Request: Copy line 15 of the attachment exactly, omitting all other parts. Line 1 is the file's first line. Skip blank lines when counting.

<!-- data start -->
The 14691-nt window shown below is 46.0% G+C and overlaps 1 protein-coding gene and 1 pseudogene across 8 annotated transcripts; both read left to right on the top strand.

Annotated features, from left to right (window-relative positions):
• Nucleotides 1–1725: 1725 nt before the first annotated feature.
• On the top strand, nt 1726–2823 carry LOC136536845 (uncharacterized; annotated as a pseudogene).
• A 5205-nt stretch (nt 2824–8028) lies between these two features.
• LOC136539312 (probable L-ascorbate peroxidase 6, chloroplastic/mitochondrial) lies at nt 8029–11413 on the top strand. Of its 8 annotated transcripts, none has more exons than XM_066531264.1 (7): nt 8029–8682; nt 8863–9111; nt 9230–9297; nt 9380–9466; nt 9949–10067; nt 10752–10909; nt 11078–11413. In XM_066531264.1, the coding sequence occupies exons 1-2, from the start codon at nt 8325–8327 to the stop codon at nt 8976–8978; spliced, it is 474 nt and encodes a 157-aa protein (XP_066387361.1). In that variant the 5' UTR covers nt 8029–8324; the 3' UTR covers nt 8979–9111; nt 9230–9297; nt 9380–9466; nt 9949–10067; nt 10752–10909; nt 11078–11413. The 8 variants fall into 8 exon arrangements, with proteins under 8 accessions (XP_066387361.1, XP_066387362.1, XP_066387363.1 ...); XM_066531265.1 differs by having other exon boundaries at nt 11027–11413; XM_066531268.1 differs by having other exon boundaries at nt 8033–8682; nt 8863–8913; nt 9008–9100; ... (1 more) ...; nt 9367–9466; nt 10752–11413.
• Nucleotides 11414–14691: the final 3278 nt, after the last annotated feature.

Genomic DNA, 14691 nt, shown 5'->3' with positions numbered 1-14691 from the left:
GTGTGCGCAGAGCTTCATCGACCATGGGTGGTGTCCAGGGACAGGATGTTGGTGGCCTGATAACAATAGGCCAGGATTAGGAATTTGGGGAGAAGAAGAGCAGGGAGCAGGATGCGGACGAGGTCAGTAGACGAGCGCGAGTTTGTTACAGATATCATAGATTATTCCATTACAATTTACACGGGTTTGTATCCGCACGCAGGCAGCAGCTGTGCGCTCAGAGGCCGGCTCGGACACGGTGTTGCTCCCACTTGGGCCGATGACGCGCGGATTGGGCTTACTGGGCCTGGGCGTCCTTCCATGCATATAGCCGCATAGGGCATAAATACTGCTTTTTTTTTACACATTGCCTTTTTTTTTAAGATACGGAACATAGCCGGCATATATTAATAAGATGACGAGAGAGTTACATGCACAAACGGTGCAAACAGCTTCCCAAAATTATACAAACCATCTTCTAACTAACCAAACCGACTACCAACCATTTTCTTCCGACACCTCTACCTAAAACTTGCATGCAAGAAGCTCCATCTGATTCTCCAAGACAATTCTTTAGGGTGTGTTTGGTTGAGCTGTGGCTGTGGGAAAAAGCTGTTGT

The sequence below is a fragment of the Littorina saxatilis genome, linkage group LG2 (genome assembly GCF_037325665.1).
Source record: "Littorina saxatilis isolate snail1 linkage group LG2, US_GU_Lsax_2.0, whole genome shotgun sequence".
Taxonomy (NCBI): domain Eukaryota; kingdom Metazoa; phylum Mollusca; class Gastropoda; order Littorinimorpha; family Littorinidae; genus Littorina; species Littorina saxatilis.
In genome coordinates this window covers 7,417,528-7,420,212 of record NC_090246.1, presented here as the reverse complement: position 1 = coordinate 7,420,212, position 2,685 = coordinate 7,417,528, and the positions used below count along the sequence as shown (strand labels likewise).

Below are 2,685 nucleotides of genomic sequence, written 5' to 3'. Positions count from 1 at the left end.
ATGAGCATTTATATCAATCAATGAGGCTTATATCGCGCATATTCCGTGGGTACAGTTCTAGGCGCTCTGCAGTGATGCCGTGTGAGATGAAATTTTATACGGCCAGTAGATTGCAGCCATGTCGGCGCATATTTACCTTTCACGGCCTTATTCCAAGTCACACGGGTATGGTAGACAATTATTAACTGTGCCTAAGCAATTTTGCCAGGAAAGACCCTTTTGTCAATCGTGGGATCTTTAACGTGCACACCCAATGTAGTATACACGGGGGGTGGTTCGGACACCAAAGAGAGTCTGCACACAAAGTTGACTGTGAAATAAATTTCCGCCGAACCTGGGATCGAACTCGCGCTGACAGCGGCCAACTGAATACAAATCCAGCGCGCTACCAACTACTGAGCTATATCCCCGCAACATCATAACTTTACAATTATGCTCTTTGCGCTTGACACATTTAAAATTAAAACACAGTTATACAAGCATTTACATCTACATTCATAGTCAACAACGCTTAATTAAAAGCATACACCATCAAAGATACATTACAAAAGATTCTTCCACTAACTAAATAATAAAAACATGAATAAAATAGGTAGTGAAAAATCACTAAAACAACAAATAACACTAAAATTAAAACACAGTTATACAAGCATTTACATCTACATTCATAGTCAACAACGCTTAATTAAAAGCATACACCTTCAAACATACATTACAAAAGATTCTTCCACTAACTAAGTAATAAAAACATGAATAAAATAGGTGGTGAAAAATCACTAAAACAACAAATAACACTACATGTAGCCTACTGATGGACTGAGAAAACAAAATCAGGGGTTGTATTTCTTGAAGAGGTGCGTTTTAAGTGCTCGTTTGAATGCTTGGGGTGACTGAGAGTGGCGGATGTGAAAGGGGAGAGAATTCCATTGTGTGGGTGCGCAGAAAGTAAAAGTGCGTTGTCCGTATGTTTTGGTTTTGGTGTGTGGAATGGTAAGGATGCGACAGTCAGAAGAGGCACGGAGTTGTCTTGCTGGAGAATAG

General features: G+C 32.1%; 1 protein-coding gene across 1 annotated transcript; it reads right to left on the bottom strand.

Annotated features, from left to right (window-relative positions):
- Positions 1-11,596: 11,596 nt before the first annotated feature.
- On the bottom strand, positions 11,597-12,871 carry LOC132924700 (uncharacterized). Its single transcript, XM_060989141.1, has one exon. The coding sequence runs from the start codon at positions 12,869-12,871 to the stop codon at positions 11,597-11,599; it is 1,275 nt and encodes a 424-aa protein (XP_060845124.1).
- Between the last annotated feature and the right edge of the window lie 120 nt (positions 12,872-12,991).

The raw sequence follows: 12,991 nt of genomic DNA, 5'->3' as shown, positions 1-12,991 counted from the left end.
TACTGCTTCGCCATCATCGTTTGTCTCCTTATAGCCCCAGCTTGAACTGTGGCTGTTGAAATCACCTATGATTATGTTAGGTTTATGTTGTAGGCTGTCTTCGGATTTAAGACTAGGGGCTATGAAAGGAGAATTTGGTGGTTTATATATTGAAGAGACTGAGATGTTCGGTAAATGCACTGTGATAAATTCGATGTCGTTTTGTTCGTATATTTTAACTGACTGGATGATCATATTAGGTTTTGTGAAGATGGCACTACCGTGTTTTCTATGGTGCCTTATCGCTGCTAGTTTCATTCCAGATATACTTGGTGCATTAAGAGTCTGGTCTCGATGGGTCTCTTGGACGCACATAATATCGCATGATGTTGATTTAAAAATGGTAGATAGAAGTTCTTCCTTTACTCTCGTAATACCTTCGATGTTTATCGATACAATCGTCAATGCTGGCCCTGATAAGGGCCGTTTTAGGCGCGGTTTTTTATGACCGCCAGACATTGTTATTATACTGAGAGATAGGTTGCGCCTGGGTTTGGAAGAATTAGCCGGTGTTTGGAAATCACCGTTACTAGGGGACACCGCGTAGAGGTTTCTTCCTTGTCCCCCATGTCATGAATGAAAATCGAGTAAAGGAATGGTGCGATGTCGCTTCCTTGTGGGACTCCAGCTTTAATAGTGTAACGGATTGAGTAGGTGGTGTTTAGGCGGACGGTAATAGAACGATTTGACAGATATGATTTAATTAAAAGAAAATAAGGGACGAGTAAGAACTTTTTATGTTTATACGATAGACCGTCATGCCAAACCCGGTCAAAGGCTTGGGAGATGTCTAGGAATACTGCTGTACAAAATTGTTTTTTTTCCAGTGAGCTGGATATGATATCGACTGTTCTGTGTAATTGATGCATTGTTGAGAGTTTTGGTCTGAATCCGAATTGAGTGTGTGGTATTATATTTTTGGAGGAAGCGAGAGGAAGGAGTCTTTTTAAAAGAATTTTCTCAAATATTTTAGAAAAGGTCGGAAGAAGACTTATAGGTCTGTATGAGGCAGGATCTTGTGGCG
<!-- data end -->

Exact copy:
ATGAGCATTTATATCAATCAATGAGGCTTATATCGCGCATATTCCGTGGGTACAGTTCTAGGCGCTCTGCAGTGATGCCGTGTGAGATGAAATTTTATACGGCCAGTAGATTGCAGCCATGTCGGCGCATATTTACCTTTCACGGCCTTATTCCAAGTCACACGGGTATGGTAGACAATTATTAACTGTGCCTAAGCAATTTTGCCAGGAAAGACCCTTTTGTCAATCGTGGGATCTTTAACGTGCACACCCAATGTAGTATACACGGGGGGTGGTTCGGACACCAAAGAGAGTCTGCACACAAAGTTGACTGTGAAATAAATTTCCGCCGAACCTGGGATCGAACTCGCGCTGACAGCGGCCAACTGAATACAAATCCAGCGCGCTACCAACTACTGAGCTATATCCCCGCAACATCATAACTTTACAATTATGCTCTTTGCGCTTGACACATTTAAAATTAAAACACAGTTATACAAGCATTTACATCTACATTCATAGTCAACAACGCTTAATTAAAAGCATACACCATCAAAGATACATTACAAAAGATTCTTCCACTAACTAAATAATAAAAACATGAATAAAATAGGTAGTGAAAAATCACTAAAACAACAAATAACACTAAAATTAAAACACAGTTATACAAGCATTTACATCTACATTCATAGTCAACAACGCTTAATTAAAAGCATACACCTTCAAACATACATTACAAAAGATTCTTCCACTAACTAAGTAATAAAAACATGAATAAAATAGGTGGTGAAAAATCACTAAAACAACAAATAACACTACATGTAGCCTACTGATGGACTGAGAAAACAAAATCAGGGGTTGTATTTCTTGAAGAGGTGCGTTTTAAGTGCTCGTTTGAATGCTTGGGGTGACTGAGAGTGGCGGATGTGAAAGGGGAGAGAATTCCATTGTGTGGGTGCGCAGAAAGTAAAAGTGCGTTGTCCGTATGTTTTGGTTTTGGTGTGTGGAATGGTAAGGATGCGACAGTCAGAAGAGGCACGGAGTTGTCTTGCTGGAGAATAG